When setting up a new business, often with family or friends, it is easy to assume that nothing will go wrong and you will all agree on future business decisions. After all, if you trust each other enough to go into business together, why is there a need for a formal legal shareholder agreements? It may seem that by asking for one, it shows a lack of trust in the other parties.
Hopefully nothing will go wrong in the future, but it is good business practice to put in place measures to protect the business if there is a break-down in the relationship or future disagreements. Without a Shareholder Agreement you may face not only the breakdown of a friendship but also a costly and acrimonious legal dispute.
Shareholder Agreements ensure that the running of the company and the responsibilities of the shareholders are properly thought through; there is clarity and certainty as to what can and cannot be done and decisions are taken by consensus and discussion.
Each company is different, and as part of the process we will carry out a full Fact Find to help identify other needs or areas of potential conflicts that may need addressing so that Shareholder Agreements is set up correctly.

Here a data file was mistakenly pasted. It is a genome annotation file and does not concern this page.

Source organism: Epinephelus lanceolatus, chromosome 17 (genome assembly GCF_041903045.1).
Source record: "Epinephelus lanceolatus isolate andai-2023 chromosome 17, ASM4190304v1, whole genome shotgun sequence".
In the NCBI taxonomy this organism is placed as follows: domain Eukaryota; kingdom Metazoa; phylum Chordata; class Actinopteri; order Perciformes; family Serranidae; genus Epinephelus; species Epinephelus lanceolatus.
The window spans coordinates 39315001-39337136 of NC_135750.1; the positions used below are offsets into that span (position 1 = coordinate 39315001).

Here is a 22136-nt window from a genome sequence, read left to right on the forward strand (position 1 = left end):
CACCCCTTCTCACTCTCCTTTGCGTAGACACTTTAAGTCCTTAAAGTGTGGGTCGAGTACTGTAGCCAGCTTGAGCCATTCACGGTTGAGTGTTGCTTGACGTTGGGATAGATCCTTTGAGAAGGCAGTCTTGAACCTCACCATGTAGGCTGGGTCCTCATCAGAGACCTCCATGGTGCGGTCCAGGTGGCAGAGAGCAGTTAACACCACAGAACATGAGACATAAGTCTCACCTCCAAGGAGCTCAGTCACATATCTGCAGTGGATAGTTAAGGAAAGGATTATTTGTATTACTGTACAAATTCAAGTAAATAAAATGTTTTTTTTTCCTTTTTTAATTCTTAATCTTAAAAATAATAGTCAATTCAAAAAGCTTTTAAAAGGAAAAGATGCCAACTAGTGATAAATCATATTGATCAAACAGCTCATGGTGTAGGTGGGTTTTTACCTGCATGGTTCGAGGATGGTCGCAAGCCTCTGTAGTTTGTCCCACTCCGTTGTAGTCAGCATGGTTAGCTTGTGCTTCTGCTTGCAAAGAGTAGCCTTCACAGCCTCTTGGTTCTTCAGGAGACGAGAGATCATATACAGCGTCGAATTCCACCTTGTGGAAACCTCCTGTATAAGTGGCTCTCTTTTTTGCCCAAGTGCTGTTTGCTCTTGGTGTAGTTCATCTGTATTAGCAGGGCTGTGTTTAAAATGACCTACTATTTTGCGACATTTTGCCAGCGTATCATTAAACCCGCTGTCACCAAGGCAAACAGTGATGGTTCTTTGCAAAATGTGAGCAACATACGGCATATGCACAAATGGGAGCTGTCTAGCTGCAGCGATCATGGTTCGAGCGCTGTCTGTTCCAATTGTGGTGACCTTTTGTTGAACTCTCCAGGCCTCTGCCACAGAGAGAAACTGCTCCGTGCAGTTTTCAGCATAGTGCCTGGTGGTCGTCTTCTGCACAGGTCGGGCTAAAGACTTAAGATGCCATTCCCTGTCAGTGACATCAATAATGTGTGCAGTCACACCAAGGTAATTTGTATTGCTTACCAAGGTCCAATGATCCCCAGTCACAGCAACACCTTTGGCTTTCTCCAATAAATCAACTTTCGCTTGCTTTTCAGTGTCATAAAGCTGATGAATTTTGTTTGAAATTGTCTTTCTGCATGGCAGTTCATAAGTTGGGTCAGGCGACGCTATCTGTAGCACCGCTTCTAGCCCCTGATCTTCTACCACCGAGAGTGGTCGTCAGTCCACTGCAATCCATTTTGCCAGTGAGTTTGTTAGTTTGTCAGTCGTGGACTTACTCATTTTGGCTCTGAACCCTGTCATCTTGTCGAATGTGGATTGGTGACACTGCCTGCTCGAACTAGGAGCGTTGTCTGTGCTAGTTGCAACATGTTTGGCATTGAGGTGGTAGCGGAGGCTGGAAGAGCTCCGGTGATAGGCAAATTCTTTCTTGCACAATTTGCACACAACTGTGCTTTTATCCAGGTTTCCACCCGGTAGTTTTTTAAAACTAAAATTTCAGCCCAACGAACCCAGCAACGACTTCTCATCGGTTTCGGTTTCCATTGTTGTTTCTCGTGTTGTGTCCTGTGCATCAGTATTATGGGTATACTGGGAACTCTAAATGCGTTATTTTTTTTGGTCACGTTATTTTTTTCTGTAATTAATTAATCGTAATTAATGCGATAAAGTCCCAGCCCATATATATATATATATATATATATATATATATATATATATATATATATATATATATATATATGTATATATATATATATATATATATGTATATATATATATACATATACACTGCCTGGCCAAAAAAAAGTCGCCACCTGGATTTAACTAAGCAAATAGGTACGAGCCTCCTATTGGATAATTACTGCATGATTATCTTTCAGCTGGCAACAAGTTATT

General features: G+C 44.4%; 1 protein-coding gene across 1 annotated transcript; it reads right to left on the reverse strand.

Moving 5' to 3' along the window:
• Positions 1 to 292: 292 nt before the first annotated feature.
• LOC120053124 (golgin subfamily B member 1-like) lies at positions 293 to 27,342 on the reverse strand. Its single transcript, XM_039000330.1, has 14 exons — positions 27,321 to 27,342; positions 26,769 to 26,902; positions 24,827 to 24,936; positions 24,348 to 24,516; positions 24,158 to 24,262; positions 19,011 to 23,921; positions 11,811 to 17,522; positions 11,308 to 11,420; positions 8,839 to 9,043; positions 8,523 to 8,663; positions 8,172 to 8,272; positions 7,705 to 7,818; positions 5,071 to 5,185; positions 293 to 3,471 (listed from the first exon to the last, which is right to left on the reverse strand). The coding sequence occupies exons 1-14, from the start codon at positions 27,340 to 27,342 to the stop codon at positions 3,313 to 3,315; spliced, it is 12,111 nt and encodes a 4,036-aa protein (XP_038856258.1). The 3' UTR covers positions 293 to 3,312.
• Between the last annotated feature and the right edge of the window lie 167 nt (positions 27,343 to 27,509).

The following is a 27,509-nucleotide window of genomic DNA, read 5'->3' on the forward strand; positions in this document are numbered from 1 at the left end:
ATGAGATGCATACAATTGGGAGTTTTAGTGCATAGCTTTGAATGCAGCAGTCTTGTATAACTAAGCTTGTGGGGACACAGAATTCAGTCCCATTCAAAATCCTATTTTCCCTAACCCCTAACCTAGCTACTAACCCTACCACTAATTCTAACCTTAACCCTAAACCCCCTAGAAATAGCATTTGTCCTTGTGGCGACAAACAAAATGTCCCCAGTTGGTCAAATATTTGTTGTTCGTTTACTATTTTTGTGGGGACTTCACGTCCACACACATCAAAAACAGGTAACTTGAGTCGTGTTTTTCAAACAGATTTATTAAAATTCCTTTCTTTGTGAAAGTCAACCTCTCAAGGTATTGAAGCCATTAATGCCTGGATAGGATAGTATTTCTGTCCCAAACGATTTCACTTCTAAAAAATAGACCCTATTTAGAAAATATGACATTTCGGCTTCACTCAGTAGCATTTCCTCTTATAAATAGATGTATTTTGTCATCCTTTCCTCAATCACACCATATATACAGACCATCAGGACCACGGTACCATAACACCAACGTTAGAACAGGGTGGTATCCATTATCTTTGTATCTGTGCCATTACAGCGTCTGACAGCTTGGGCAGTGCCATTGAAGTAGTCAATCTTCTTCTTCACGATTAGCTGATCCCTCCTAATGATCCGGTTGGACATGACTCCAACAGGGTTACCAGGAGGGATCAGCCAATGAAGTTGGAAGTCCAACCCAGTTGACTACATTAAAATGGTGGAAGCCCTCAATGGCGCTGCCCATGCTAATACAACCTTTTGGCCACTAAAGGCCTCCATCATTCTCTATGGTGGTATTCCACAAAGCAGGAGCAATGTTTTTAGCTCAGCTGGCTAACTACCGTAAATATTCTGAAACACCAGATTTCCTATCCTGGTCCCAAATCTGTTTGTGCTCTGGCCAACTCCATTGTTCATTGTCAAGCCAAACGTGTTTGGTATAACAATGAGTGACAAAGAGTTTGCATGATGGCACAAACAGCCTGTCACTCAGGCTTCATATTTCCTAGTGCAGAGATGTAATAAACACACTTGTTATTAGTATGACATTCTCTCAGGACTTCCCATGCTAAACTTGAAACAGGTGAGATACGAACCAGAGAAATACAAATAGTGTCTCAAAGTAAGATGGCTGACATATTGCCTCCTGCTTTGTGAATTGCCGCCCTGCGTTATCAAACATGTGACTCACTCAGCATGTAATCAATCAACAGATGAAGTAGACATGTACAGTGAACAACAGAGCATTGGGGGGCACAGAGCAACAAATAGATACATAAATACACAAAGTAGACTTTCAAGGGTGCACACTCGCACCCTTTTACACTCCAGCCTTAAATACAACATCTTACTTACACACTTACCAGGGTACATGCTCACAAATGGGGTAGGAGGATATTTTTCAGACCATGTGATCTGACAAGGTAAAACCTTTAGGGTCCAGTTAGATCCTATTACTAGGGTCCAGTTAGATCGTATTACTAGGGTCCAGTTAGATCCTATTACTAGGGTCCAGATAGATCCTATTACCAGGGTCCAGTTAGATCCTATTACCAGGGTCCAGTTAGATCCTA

The Agreement works in conjunction with the company’s articles of association yet gives you more protection than the articles alone and go into more detail regarding protective provisions for shareholders or define the limits of their responsibilities.
A Shareholder Agreement is important to fully determine the basis for important decision making; to restrict the power of directors where necessary and to provide protection for the parties involved in the ownership of the company.
A Shareholder Agreement prevents situations where changes in one shareholder’s circumstances can have an effect on the company; safeguarding each shareholder’s financial interest in the company, and the interests of the shareholder’s families in the event of the illness or death.
Having a Shareholder Agreement is an affordable way to minimise any potential business disputes between owners by making it clear how certain decisions are made and also by providing a framework and procedures for dispute resolution.